Late January and early February were busy with three jobs overlapping; two of which had event deadlines. Those two are now delivered and presented as gifts, and the final one is awaiting the globe-trotting owner to travel past these shores to collect it.


Each job had at least one new challenge to be met.

Mixing a pot of Cambridge blue isn’t the easiest task (especially since it is green), because even if you can decide which one of the many hues used by the crews to pick (we chose the official university stationery guide colour), it is still very difficult for paint shops to match exactly to a PMS colour code.


Painting a quartered oar isn’t as easy as you might think. You can’t mask off and paint one colour, then the other. To get nice clean lines on each corner you actually need to do four separate painting sessions.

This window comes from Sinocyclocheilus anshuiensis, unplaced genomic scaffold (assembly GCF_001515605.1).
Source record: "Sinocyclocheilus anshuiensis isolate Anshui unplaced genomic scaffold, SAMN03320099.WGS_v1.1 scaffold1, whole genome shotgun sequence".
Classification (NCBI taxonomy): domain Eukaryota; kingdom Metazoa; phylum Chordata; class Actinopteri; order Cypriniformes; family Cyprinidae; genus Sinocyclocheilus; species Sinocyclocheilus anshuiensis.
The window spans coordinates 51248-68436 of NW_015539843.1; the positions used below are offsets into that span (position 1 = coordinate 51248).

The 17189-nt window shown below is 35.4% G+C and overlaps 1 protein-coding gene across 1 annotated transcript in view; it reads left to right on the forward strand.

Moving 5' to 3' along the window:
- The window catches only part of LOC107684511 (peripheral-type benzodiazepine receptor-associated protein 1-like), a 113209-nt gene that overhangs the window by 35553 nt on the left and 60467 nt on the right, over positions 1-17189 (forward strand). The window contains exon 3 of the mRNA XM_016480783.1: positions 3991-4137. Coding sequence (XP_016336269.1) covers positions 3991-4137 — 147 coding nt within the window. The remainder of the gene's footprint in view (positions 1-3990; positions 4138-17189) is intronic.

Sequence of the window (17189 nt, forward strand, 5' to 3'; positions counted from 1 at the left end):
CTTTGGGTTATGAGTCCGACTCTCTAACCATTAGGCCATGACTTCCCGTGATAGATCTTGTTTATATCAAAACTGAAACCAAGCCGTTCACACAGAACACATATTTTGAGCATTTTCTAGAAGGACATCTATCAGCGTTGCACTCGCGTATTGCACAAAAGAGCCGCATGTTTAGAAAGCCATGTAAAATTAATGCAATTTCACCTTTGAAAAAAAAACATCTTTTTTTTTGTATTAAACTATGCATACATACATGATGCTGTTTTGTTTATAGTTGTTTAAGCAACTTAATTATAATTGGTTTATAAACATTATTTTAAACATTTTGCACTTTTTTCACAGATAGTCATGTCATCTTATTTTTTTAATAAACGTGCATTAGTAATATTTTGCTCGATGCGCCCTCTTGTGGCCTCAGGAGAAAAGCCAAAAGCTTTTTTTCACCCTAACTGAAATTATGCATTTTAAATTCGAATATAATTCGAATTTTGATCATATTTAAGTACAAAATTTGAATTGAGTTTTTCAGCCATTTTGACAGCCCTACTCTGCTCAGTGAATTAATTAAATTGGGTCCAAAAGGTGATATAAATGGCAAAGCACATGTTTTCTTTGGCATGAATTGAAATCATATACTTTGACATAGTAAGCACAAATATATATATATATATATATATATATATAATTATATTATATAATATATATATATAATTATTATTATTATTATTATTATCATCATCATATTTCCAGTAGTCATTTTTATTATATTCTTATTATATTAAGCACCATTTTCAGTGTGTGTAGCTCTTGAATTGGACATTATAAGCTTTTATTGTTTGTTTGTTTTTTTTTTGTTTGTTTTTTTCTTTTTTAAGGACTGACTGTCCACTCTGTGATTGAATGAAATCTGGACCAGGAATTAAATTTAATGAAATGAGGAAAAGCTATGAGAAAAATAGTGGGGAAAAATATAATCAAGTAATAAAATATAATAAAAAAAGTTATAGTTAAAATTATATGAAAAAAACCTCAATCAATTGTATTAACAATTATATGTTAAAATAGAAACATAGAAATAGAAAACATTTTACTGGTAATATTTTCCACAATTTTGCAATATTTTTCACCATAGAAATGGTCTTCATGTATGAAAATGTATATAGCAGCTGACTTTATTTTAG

The final blade wasn’t as challenging from a technical viewpoint, but it managed to cause a few headaches along the way by requiring a full repaint and a more complex section join (both mentioned in previous posts). I did find the more pronounced spline on the blade face a bit more difficult to paint around, but I was still very pleased with the final job.